The Minnesota Pollution Control Agency monitors environmental quality, offers technical and financial assistance, and enforces environmental regulations. The agency finds and cleans up spills or leaks that can affect our health and environment. Staff develop statewide policy, and support environmental education.
As a regulatory agency, the MPCA's job is to limit pollution caused by businesses, organizations, and individuals in order to protect human health and the environment. However, we are also focused on pollution prevention as the most cost-effective method of environmental protection.
The MPCA is more than halfway through a 10-year monitoring cycle for the state’s 80 watersheds. The agency’s watershed approach involves intensively monitoring stream and lake water conditions in each watershed on a rotating basis, with the help of local partners. Approximately eight watersheds are monitored each year over a 10 year period, until all have been evaluated, and then the process begins again. Monitoring:
- determines the overall health of the watershed’s water resources
- identifies impaired waters and those that need protection to prevent impairments
Follow-up monitoring determines the cause(s) of any impairments, and then a restoration plan and/or protection strategy is created for the watershed. At that point, partnering agencies and watershed stakeholders — such as counties, watershed organizations, soil and water conservation districts, and citizens — can begin making improvements to reach water quality goals.
The MPCA has reached the midpoint of its first comprehensive look at water quality – and what is needed to protect and restore it – throughout the state. Find out more about the Minnesota's waters in MPCA's Swimmable, fishable, fixable? report.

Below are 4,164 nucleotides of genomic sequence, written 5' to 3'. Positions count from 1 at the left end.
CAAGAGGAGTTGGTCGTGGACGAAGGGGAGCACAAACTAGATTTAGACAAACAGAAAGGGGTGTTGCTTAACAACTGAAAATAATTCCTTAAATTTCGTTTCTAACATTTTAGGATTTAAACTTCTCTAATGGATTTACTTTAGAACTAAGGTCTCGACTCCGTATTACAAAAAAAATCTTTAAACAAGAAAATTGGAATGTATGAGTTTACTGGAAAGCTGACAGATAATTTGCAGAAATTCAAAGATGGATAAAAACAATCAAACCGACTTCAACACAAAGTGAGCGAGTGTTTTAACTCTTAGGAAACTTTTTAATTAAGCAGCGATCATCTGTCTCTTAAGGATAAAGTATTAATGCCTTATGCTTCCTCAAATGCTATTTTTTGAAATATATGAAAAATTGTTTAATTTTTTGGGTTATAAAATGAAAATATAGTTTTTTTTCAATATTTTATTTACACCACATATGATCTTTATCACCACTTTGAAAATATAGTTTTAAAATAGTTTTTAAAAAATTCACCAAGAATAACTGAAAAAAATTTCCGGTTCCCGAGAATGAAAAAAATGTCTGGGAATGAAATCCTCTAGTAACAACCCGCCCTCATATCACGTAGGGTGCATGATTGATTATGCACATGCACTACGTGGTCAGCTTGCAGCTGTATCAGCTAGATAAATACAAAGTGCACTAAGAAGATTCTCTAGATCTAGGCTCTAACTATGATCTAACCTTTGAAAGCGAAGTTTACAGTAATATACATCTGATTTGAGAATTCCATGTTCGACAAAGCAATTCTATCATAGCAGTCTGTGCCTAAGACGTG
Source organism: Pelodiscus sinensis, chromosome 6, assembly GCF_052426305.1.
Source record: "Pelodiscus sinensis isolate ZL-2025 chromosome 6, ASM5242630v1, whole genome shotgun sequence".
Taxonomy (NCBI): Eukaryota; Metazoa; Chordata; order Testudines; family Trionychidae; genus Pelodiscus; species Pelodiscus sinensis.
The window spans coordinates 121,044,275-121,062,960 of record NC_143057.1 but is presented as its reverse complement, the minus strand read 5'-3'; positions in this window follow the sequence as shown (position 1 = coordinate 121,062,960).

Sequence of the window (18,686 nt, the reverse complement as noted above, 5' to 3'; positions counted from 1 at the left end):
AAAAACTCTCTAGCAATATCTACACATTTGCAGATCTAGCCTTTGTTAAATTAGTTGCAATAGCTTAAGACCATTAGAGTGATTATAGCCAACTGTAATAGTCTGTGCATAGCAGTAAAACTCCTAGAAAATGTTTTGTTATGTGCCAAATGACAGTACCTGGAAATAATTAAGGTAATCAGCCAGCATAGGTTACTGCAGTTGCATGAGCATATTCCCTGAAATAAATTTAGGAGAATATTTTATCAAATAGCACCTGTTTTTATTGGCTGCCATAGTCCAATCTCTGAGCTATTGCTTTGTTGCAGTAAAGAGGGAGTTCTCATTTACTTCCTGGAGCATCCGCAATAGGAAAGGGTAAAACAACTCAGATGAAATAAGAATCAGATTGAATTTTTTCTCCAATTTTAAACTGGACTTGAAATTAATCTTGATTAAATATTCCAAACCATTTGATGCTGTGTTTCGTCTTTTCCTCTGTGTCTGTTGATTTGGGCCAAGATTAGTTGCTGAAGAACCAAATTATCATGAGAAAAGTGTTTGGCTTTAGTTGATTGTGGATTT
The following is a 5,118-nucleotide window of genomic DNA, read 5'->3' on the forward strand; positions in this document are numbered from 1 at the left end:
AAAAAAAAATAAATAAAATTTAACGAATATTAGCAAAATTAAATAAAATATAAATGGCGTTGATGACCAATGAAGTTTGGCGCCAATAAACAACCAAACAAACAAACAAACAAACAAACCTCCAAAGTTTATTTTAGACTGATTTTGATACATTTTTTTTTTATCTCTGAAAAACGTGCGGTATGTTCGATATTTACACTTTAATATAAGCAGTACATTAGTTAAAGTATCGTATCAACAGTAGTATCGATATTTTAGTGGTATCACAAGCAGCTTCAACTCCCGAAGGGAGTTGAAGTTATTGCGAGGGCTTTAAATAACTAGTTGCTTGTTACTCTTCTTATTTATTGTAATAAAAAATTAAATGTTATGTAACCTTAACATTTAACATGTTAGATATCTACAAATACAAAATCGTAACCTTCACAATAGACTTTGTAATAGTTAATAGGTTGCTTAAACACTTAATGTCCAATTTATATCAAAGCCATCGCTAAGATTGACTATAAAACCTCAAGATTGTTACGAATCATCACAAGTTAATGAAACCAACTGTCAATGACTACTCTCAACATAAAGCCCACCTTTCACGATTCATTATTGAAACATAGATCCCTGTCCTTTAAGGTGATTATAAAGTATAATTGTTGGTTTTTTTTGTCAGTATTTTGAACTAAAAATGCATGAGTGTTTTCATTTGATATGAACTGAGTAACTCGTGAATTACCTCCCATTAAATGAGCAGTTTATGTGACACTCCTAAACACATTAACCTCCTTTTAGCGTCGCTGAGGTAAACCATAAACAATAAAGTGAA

To see the results of the MPCA’s monitoring in your region, go the agency’s watershed pages.
Minnesota's Clean Water Roadmap
In conjunction with six other state agencies, the MPCA is working to identify the outcomes we expect to achieve over the 25-year life of the Clean Water Fund. The fund was established by the 2008 Clean Water, Land and Legacy Amendment and is enabling many projects to improve water quality. The Clean Water Fund Roadmap will help ensure the maximum environmental benefits are achieved with those dollars.
Education and outreach
MPCA staff work to educate the public, local governments, businesses, and other organizations on a variety of pollution prevention issues, such as:
- Working with public works departments to limit road salt use, to prevent chloride from getting into water
- Helping businesses reduce their use of hazardous chemicals
- Promoting agricultural land use practices that protect rivers and streams
- Advising homeowners with fuel tanks on preventing dangerous spills
Click on the "Living Green" tab on the MPCA homepage to find many ways you can help protect water quality.
Permits are another tool the MPCA uses to protect the environment. Permits limit the pollution emitted by some businesses and industries. A permit is a regulatory tool that sets specific goals for specific activities — they set goals for the prevention, control, or cleanup of pollution; limit releases of pollutants; direct construction or operation of a facility; and control storage, collecting, transporting, and processing of waste.